Perhaps because the customary basis of the Freedom Principle in Paris was tenuous, Lemerre quoted at length from the seventeenth-century Parisian lawyer Antoine Le Maistre, who claimed that France's traditional affiliation with freedom was inextricably linked to its role as a Christian nation: "'The God of the Christians,' said this celebrated lawyer [ Le Maistre], 'is the God of liberty. By taking the form of servant, he lifted us from servitude; he broke our chains; he made us to walk with our head held high. . . . This kingdom is not that of France but that of Jesus Christ.'" 47 Le Maistre was, perhaps not coincidentally, author of a pamphlet defending Jean du Vergier de Hauranne, the abbé of Saint-Cyran, from accusations of Jansenism. The vision of France as a Christain nation with a special link to the principle of freedom is thus consonant with Jansenist teachings, if not inspired by them. 48
Lemerre's emphasis on French customary law and his celebration of France's supposed tradition of liberty as a Christian nation is thus consistent with both Gallican and Jansenist positions. Though Roman civil and Catholic canonical precedents could be seen to support the introduction of slavery to France, Gallican and Jansenist sympathizers apparently decided to resist these traditions as external to an indigenous French celebration of the principle of liberty. 49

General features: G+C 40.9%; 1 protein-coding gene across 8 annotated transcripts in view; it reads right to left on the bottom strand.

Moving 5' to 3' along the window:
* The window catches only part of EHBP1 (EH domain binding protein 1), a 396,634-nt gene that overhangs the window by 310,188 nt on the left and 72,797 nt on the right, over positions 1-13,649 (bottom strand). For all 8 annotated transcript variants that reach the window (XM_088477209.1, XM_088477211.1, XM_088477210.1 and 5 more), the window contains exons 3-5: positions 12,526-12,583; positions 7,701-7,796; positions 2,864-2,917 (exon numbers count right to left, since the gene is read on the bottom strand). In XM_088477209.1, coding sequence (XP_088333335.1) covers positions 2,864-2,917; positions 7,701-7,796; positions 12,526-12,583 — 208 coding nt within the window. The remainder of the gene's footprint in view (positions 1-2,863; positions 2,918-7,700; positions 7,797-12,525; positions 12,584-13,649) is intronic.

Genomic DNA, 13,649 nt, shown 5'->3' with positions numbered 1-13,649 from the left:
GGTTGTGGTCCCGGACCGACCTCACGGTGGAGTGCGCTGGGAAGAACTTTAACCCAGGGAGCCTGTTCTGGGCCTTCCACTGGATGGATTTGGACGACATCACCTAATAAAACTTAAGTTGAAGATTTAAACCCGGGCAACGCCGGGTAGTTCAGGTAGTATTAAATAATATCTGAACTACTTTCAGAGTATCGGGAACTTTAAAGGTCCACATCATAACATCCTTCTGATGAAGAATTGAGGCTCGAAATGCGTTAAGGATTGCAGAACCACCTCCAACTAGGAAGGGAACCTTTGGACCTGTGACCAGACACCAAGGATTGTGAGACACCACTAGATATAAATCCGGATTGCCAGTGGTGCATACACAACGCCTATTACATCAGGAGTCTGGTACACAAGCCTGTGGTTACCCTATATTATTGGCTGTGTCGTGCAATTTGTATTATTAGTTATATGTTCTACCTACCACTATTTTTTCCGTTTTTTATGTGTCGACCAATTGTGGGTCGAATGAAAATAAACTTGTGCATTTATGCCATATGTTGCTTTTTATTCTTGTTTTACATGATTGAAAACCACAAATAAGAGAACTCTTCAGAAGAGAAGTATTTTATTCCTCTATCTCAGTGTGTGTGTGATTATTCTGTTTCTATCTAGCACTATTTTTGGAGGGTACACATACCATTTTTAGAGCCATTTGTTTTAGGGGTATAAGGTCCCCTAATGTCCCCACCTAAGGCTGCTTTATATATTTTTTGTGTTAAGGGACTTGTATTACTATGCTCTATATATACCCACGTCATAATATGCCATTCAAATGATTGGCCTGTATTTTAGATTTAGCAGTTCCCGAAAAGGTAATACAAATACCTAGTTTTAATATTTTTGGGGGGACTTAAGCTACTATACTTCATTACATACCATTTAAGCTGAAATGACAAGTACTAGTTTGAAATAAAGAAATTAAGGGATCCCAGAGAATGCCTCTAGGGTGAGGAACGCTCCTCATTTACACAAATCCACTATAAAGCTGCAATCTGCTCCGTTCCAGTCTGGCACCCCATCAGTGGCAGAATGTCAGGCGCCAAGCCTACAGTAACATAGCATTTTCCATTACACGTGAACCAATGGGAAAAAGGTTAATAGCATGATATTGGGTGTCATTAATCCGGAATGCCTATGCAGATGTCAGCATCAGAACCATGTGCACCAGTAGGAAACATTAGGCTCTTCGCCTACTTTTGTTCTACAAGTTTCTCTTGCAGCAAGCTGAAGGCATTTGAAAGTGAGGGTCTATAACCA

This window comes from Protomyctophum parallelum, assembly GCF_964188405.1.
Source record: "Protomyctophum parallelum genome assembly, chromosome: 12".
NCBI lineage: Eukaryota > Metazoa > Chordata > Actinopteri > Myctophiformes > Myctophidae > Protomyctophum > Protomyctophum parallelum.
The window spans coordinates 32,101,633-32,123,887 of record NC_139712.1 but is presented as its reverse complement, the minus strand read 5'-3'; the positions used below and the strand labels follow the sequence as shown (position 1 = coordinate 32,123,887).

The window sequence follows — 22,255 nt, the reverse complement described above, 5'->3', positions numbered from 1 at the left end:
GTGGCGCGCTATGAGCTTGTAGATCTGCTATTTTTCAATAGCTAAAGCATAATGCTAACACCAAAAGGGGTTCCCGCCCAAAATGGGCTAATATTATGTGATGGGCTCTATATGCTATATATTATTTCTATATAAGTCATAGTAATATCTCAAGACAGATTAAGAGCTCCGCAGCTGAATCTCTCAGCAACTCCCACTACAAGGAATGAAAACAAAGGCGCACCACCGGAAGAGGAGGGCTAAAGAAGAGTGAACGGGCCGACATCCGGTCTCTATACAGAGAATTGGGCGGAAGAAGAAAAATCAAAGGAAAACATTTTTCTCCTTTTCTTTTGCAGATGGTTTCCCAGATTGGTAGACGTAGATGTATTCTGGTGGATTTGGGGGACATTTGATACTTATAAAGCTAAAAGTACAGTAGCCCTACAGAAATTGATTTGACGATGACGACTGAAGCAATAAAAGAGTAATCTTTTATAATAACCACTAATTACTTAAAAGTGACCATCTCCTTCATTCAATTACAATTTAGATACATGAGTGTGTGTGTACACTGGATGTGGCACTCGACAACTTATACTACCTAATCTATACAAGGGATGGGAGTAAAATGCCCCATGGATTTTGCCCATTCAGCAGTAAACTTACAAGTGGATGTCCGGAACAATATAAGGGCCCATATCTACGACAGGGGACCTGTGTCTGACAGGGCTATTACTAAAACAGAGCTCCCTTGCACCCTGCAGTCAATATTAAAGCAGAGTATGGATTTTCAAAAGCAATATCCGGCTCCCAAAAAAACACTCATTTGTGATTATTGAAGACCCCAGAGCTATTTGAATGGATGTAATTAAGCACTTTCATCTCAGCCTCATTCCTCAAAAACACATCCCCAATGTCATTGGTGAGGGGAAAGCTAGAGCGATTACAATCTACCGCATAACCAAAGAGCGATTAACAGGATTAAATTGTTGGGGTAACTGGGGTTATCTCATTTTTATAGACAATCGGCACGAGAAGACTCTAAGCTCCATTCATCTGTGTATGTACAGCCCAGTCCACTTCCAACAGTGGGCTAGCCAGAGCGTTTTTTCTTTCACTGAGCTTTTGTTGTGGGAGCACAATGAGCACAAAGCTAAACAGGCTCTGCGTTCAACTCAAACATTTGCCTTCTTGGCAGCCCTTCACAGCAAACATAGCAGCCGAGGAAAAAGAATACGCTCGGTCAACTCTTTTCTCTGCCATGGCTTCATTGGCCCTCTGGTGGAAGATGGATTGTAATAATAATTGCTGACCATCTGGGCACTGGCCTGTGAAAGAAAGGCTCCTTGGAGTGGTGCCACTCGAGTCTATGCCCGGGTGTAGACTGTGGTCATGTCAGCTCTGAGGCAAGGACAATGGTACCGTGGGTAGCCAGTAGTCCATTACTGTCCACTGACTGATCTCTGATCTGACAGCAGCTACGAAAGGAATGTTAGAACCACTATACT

Based on Lemerre's report, Joly de Fleury and de Chauvelin, the keeper of the seals, decided that the Parlement of Paris should not register the Edict of October 1716. They informed the count of Toulouse, who had drafted the legislation, of their opinion, and he did not insist on its registration, perhaps because he did not think that the presence of slaves in the landlocked region around Paris would ever amount to very much and, in any event, was not worth a public controversy. 50
The fact that the Edict of 1716 was never registered by the Parlement of Paris created a legal limbo for slaves who came to Paris or other cities within the parlement's jurisdiction. The matter of the law's legitimacy would remain unresolved for several decades, but for the present the ambiguity was ignored.